Shale 2.0 should see the US reaching a record 10 million bpd around 2018 and then sustaining and going higher to 12 million bpd or more

Some 1.2 billion barrels of oil have been discovered in Alaska, marking the biggest onshore discovery in the U.S. in three decades.

The massive find of conventional oil on state land could bring relief to budget pains in Alaska brought on by slumping production in the state and the crash in oil prices.

The new discovery was made in just the past few days in Alaska’s North Slope, which was previously viewed as an aging oil basin.

Spanish oil giant Repsol (REPYY) and its privately-held U.S. partner Armstrong Energy announced the find on Thursday, predicting production could begin as soon as 2021 and lead to as much as 120,000 barrels of output per day.

The oil resources lie in a well, called Horseshoe, that’s 75% owned by Denver-based Armstrong. Repsol owns the rest of this well.

There are increasing signs that shale oil producers are preparing to ramp up output after surviving a two-year price war with OPEC.

America is likely to set a record-breaking 2018, taking out the all-time oil production high set in 1970, according to new forecasts published this week by the U.S. Energy Information Administration.

OPEC’s price war did spark a wave of bankruptcies, painful job cuts and a dip in U.S. oil production as crude plummeted to as low as $26 a barrel. Domestic output peaked at an impressive 9.6 million barrels per day in April 2015.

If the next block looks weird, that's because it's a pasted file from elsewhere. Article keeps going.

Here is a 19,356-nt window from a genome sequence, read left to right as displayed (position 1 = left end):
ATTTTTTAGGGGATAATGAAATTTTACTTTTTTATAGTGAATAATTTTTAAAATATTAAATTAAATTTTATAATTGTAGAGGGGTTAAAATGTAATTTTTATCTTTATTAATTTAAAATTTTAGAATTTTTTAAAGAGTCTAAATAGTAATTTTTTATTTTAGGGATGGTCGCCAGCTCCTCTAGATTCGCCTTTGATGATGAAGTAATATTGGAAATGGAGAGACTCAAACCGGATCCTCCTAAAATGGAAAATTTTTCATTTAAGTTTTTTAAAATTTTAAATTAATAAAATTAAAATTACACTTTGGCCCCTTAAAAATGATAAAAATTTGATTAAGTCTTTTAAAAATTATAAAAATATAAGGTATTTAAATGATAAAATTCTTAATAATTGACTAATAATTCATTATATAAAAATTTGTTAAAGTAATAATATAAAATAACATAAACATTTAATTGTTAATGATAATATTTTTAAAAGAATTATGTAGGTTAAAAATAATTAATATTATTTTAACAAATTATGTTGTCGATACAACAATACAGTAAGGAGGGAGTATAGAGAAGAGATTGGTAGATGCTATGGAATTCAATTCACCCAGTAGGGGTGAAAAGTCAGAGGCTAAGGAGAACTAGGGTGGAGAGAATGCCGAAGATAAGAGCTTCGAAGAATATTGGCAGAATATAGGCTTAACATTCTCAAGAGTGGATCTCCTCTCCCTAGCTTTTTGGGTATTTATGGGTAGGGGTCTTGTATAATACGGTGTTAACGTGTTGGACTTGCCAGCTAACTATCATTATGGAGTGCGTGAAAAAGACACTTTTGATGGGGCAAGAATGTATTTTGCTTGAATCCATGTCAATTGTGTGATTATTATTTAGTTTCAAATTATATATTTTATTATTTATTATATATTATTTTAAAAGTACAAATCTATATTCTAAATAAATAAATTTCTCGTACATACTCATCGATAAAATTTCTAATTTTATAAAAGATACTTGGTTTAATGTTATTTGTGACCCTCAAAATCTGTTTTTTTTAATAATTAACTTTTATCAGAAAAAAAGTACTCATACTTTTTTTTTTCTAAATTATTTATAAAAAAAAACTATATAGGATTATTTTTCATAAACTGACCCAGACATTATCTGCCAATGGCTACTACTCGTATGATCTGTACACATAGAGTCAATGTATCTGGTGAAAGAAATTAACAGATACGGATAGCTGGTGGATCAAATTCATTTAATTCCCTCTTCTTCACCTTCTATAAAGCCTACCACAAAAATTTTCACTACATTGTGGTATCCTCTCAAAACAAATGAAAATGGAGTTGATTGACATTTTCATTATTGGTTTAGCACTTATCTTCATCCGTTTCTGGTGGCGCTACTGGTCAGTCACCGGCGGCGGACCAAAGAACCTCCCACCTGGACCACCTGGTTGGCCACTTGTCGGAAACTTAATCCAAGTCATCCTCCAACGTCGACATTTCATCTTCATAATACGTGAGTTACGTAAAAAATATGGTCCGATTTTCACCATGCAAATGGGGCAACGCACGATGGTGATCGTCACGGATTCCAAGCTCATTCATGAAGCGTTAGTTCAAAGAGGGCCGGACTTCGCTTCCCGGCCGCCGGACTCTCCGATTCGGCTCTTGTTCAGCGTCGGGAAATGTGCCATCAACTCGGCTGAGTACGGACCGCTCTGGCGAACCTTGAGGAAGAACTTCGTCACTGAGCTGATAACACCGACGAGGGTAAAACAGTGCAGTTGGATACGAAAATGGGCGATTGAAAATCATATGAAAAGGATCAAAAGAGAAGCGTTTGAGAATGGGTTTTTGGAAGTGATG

But the oil boom didn’t collapse completely. U.S. oil output fell only a little, bottoming out at 8.7 million barrels in July 2016 and has since stabilized.

All eyes are on the frenzy of shale activity in the Permian region. Frackers have scrambled to add rigs in the Permian. The rig count has nearly tripled from a low of 132 last April to 308 now.

The EIA also cited changes to its forecasting model that better account for how U.S. rigs have become vastly more efficient.

Those efficiency gains have been critical. Lower prices, better technology and improved balance sheets have allowed U.S. shale companies to do more with less.

“Thanks to these advancements, we can still grow, even in this lower-price environment,” said Essner.

She cautioned that while the “amazing” improvements in technology and operations are sustainable, U.S. production could be limited if servicing and labor costs rise too quickly.

Beyond 2017, the EIA believes that by 2040, shale oil production will increase 45 percent compared to 2015, reaching 7.1 million bpd. This would likely boost US oil production to over 12 million bpd.